Dis­cover finches

These colour­ful birds are spe­cial guests at gar­den feed­ers. Adrian Thomas looks at how to help them in win­ter and be­yond

Garden Answers (UK) - - Contents -

These colour­ful birds are spe­cial guests at gar­den feed­ers. Meet the fam­ily mem­bers and find out what they love to eat

We’re not blessed with many gaudy birds in Bri­tain, so those that pos­sess some paint-pal­ette splashes are to be trea­sured. In this re­spect there are few bet­ter-look­ing birds than the finch fam­ily. We’re lucky, then, that three finch species are very fa­mil­iar in our gar­dens; another four are scarcer but still fairly fre­quent vis­i­tors. Be­tween them, they in­ject greens, reds, or­anges, yel­lows and pinks into our world, and the fact they do so at our bird ta­bles and feed­ers means we can feast our eyes while they fill their bel­lies! The most wide­spread is the chaffinch – vis­it­ing some 40% of our gar­dens ac­cord­ing to this year’s RSPB Big Gar­den Bird­watch. In­ter­est­ingly, that the fur­ther north and west you are, the greater your chance of see­ing them, with sight­ings in 60% of Scot­tish gar­dens and 66% in North­ern Ire­land. The old say­ing, ‘Sep­a­rat­ing the wheat from the chaff’, gives a clue as to the ori­gin of its name. This is a bird that for­ages for bits of food in the fields af­ter the grain has been har­vested. In our gar­dens, it’s not the most adept at cling­ing to bird feed­ers, and so is much more likely to feed on the ground be­neath, where small groups can gather, once again pick­ing around in the chaff.

Small but feisty

How­ever, in terms of sheer num­bers in gar­dens, the chaffinch has now been over­taken by the goldfinch. This red-faced stun­ner might only be recorded in about a third of gar­dens, but where it oc­curs it can gather in flocks of 10, 20 or even more. It may be one of the small­est of finches, but it’s sur­pris­ingly feisty, bark­ing raspy calls at other goldfinches or even larger birds that dare to try to land on the bird feeder that it’s oc­cu­py­ing. ‘This is mine!’ is the clear mes­sage. Un­til only about 20 years ago, the goldfinch was a rel­a­tively un­com­mon win­ter bird in the Bri­tish coun­try­side, let alone in gar­dens, with a large part of our breed­ing pop­u­la­tion spend­ing their win­ter hol­i­days wan­der­ing the trees and hedgerows of south­ern France and Spain. Now, thanks to all our gar­den hand­outs, it en­joys a stay­ca­tion in­stead! The third most com­mon finch in gar­dens is the green­finch, or at least it was un­til tragedy struck. A dis­ease called tri­chomono­sis jumped across the ‘species bar­rier’ from doves and pi­geons about 10 years ago, and the green­finch pop­u­la­tion has gone down ev­ery year since. Birds be­come list­less and puffed up, lin­ger­ing at bird­feed­ers and on the ground un­der­neath, un­able to swal­low food but still try­ing. Their pres­ence only serves to spread the dis­ease to other green­finches.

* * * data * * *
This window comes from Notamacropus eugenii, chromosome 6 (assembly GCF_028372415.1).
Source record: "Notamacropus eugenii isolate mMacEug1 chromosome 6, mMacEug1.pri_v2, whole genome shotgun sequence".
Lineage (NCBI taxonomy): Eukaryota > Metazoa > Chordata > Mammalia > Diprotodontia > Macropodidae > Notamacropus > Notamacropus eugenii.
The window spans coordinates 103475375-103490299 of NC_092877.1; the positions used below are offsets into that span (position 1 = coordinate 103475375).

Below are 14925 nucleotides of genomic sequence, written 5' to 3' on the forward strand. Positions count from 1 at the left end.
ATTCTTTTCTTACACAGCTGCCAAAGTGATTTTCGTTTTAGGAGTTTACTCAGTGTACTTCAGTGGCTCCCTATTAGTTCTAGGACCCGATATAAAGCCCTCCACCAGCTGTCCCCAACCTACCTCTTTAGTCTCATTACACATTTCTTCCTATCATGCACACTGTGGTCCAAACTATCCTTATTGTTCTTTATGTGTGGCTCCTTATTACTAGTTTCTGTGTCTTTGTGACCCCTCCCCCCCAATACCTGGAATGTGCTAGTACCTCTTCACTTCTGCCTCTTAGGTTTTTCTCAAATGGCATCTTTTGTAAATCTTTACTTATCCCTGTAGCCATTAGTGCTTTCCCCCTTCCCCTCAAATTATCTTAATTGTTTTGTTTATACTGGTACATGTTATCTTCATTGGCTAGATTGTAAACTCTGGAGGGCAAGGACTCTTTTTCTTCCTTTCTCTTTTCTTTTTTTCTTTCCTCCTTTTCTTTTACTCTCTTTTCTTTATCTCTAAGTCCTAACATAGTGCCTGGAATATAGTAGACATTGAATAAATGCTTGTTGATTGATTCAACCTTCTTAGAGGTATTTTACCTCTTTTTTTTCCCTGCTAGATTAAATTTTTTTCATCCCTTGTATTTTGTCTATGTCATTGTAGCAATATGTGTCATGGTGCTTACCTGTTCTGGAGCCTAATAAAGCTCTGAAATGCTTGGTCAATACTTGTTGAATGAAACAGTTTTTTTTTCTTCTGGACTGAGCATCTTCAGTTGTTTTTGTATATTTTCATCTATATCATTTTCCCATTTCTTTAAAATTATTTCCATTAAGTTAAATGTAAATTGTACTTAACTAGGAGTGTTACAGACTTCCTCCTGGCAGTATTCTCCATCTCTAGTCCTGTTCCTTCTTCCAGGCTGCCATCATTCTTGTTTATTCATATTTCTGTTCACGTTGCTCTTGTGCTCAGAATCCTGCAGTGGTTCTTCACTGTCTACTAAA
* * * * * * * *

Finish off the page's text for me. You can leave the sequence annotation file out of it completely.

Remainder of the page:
De­vel­op­ing re­sis­tance

Maybe some green­finches will man­age to de­velop re­sis­tance to the dis­ease, but for now the prob­lem is caus­ing a down­ward spi­ral in pop­u­la­tion num­bers. In the Big Gar­den Bird­watch this year the green­finch slumped to 18th in the list of gar­den birds. The good news is that some of our scarcer finches are do­ing well. The siskin, for ex­am­ple, was once a very rare gar­den visi­tor, but two things changed that. Firstly, the breed­ing pop­u­la­tion (once re­stricted to up­land pine forests) spread south­wards, tak­ing ad­van­tage of ma­tur­ing forestry plan­ta­tions. Once the trees are old enough to pro­duce cones, they pro­vide all-im­por­tant sum­mer seeds for the siskins, and from there it’s only a short hop into gar­dens. The other fac­tor was that gar­den­ers started feed­ing peanuts in red mesh bags. The the­ory is that the siskin mis­took these for large pine cones, came to in­ves­ti­gate, and found that they were some­thing dif­fer­ent but still very tasty! Mesh bags are now a thing of the past, hav­ing fallen from favour be­cause too many birds were get­ting their feet trapped, but for­tu­nately the siskins have now learnt to visit bird feed­ers in­stead. Another finch at last start­ing to do bet­ter is the red­poll, ‘poll’ mean­ing ‘head’. Their num­bers in the wider coun­try­side crashed dra­mat­i­cally in the 1970s and 80s, but small flocks are now learn­ing to visit seed feed­ers, pro­vid­ing a wel­come shift in be­hav­iour and hence for­tunes. There are two other finches to look for. The dap­per bullfinch is still a reg­u­lar in some gar­dens but, be­ing rather portly, is most likely to be seen on a bird ta­ble than cling­ing to a feeder. It’s a shy bird of thick­ets and hedgerows, so bullfinches are mostly seen in ru­ral gar­dens. The other is a win­ter visi­tor from Scan­di­navia, the bram­bling, whose num­bers here are de­ter­mined by how good the crop of beech seeds is. If there is a bounty of ‘beech­mast’ in woods, the bram­bling doesn’t need to ven­ture into gar­dens. If there’s lit­tle nat­u­ral food, they fol­low the chaffinches in, and in­di­vid­u­als can linger in one gar­den for days on end, adding a bit of north­ern Scandi spice.

Chaffinches for­age around in the chaff of wheat fields – and be­neath gar­den feed­ers

With luck you may see a red­poll

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